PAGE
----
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Where Manhattanites go for good, cheap Filipino food
Source: Inquirer
Author: Ronnie Alejandro
Date: 1999-05-28
 
NEW York

City--Manhattanites

need not cross rivers to

Queens and Jersey City

to sample home-cooked

Filipino dishes. Right on

14th Street alone in

Lower Manhattan, there

are five eateries to savor

delicious authentic

Filipino cuisine the way our mothers used to cook them.



From upscale dining at reasonable prices where you can bring

your boss to sample traditional Filipino food to the turo-turo

where you can pig out to your heart's delight--14th Street is the

area to sample various culinary delights of your childhood days.



Try Del Siopongco's Toppings (133 West 14th Street between

6th and 7th Avenue, tel. 645-9249, fax 352-3389) on weekends.

This bright, clean and spacious restaurant offers a buffet of

more than 15 delectable homecooked viands. Its all-you-can-eat

buffet is priced at $6.39. How can you go wrong with that? On

weekdays, it serves an international buffet at $3.69 a pound.



The husband-and-wife team of Lorenzo and Carmelita Montano

cook kare-kare, lechon kawali, beef caldereta, sinigang na

baboy, estofado, pork binagoongan, bopiz, ampalaya con

kare, among others. Its ginataang mais, though too sweet for

my taste, is heavenly. Toppings (the name came about when Del

opted originally to have a noodle shop with various toppings)

opens 7 a.m.-8 p.m. It has both American and Filipino breakfasts

to serve their multinational diners.



Best-kept secret



The 16-seat turo-turo at New Manila Food Mart (351 East 14th

Street, tel. 420-8182) behind the Filipino and Asian grocery is

14th Street's best-kept secret.



Lina Dryer and Aling Luming Guevara share their culinary

expertise in concocting dishes such as dinuguan, nilaga,

paksiw na bangus, humba, longaniza, inihaw na baboy at

pusit, among others.



The piece de resistance is the ginataan dishes which Lina has

mastered, she being from Bicol. Her ginataang manok is a

favorite of Sister Camille (Fe Madarang) of Our Lady of Good

Shepherd. The missionary house is just a few blocks away, and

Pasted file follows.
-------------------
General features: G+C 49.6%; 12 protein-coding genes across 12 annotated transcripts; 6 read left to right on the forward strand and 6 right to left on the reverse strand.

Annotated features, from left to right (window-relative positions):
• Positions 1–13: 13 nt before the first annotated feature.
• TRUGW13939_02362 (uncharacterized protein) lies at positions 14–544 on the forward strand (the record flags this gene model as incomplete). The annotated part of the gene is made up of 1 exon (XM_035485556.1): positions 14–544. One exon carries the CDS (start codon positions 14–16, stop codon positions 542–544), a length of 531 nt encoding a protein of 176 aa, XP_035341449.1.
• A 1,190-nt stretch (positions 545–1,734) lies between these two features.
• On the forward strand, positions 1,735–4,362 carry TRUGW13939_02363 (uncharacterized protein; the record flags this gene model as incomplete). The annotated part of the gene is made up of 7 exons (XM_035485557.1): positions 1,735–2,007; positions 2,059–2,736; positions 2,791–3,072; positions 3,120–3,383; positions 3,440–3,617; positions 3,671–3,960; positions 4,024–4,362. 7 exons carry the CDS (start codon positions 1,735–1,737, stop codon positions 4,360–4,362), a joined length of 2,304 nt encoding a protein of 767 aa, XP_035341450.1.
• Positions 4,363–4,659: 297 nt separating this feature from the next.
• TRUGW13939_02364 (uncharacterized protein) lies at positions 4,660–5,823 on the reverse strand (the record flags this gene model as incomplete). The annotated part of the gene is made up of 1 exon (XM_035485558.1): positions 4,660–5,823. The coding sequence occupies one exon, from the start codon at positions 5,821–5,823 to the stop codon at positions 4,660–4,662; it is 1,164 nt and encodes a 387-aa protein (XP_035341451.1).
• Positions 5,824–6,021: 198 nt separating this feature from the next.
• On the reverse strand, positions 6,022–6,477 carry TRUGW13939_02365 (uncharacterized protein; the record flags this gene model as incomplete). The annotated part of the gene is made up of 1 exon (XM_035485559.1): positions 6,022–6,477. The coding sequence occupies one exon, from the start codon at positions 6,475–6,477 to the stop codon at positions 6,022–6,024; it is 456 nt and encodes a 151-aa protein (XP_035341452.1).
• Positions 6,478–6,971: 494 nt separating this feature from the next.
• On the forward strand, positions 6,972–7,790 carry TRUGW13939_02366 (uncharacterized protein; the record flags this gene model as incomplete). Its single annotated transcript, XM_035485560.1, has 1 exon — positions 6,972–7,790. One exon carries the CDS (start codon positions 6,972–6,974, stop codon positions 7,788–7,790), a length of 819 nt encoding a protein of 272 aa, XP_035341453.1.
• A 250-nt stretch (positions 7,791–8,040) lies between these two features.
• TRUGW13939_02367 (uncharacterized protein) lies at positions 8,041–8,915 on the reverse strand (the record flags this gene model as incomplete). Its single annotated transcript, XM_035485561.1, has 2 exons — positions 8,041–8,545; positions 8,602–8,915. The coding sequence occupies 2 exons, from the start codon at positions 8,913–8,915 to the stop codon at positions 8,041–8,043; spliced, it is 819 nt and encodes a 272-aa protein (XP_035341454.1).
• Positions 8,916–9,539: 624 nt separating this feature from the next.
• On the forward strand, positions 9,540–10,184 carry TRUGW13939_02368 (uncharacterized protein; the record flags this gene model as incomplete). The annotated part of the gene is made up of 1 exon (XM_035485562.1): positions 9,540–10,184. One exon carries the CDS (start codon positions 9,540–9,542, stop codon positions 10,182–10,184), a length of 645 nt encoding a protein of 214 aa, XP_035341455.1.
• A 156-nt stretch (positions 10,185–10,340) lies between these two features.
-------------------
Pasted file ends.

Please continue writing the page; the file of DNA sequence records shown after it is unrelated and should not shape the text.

this is the place where she goes when she is nostalgic of

authentic Filipino food.



Another outstanding dish is its ginataang bilo-bilo.



Two-dish combination with rice is $5.45 and one dish is $3.95.

Managed by the Fabilas of Zambales, New Manila Food Mart is

also a one-stop shop for Asian delicacies as well as Filipino

videos, newspapers and fresh tropical vegetables such as sitaw,

ampalaya, talong. It also has cassava cake, bibingka,

ensaymada and itlog na maalat.



A little upscale



If you want to bring a non-Filipino friend or client to sample

traditional homecooked dishes a little upscale from the humble

turo-turo, the place to be is Manila Garden Restaurant (325 East

14th Street, tel. 777-6314). Open for lunch and dinner everyday,

a la carte delicacies are priced from $7.50-12.50.



On Tuesday nights, it has an all-you-can-eat buffet featuring 10

main dishes, including rice, appetizers, soup and dessert for

$13.95. This is where Philippine Tourism Attach? Emma Ruth

Yulo entertains her foreign guests for Filipino fiesta food.

Diners also include doctors and nurses from nearby hospitals.



The resto has an unpretentious d?cor and a piano where Filipino

airs are played during Tuesday buffets. The chicharong

bulaklak, crispy pata, lumpiang sariwa and laing are excellent.

Service is cordial and sometimes oversolicitous.



Media's favorite



Media's favorite is Elvie's (named after its founder Elvie Singco

from Samar). Framed features and reviews are visible in the walls

of this ''consistent-tasting'' joint, including the review of New

York Times food critic Eric Asimov.



Quite busy during lunch hours, the place has been visited by

former First Lady Ming Ramos. Manila socialites Maria Cristina

Valdes and Marla Yotoko Chorengel are regulars.



Here the sinigang na baboy and barbecue are to die for. Two

dishes in this turo-turo joint cost $5.75; one dish is $4.



With a name like Mandarin Grill & Coffee House (188 First

Avenue, tel. 673-3665), how would one know that it serves

Filipino dishes? It has morphed several times through the years.

It was impressive when it was known as Metro. The spacious

restaurant serves breakfast. Among the fare are tapsilog,

longsilog and tosilog as well as traditional Filipino dishes such

as pork sinigang, bulalo and kaldereta. It also features a

Karaoke sing-along.



If your palate is itching for authentic Pinoy food, try these

cheap eats at 14th Street. Some caveats: make it a point to eat an

early lunch so the food is still fresh and the place is not too

crowded. Bon Appetit!
 

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